Thursday, 18 June 2020

Wonderland by Juno Dawson



Reviewer: David C Dawson

What we thought:


Amazingly, this is Dawson’s (no relation!) twentieth young adult novel. I gave her debut novel Hollow Pike a rave review here on Bookmuse four years ago.

Dawson’s come a long way since her debut novel in 2012, both personally and in her writing. Wonderland has a hard edge to it, without losing the humour Dawson managed so well in her previous novels.

Alice Dodgson is a privileged young aspirant trans-woman who’s bored with the dreary academia of her expensive private school. Her friend Bunny has gone missing, and Alice goes to find her. That’s when she discovers the elite Wonderland Party, and meets a host of drug and sex addicted characters, including Dinah and the Tweedle Twins.

As you can probably tell already, the references to Lewis Carol’s classic children’s story are prolific, clever and witty. But Dawson uses the rough framework of Carol’s story to explore a host of complex issues, including sexuality, privilege, mental health, and drug taking. At times it’s a very dark and shocking read.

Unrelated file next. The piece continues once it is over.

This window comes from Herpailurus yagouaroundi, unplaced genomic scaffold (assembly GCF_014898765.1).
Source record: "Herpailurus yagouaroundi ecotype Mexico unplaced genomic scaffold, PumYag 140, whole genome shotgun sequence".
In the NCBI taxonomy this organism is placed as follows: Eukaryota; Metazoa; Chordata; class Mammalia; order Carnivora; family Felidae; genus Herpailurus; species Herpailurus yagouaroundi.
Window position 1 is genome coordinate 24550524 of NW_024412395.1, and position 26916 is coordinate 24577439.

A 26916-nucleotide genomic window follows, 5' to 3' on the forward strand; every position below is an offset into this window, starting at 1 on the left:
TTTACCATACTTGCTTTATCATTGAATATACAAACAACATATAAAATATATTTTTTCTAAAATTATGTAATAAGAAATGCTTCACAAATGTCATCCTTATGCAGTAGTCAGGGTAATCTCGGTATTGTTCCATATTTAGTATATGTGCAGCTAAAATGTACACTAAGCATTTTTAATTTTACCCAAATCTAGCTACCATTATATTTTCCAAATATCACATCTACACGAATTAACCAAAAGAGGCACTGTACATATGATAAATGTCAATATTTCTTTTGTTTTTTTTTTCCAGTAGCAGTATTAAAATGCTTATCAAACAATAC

The issues Dawson tackles are highly relevant to young people today, and she deals with them in an honest, and emotionally mature way, which is so refreshing. At several points in the book my middle-aged, middle-class mind had to pause and ask the question: is this appropriate for a young adult? The answer came swiftly: definitely.

Dawson clearly draws on her experience as a trans-woman, and sections of the book feel almost autobiographical. But before you dismiss it as an angsty teenage read, let me reassure you that the writing is tight, and the plot is complex and intriguing.

Highly recommended.

You’ll enjoy this if you like: Holly Jackson, Sophie McKenzie

Avoid if you don’t like: Some explicit sex, drug references, suicide references

Ideal accompaniments: Jam tarts

Genre: Young Adult, LGBTQ

Buy This Book Here

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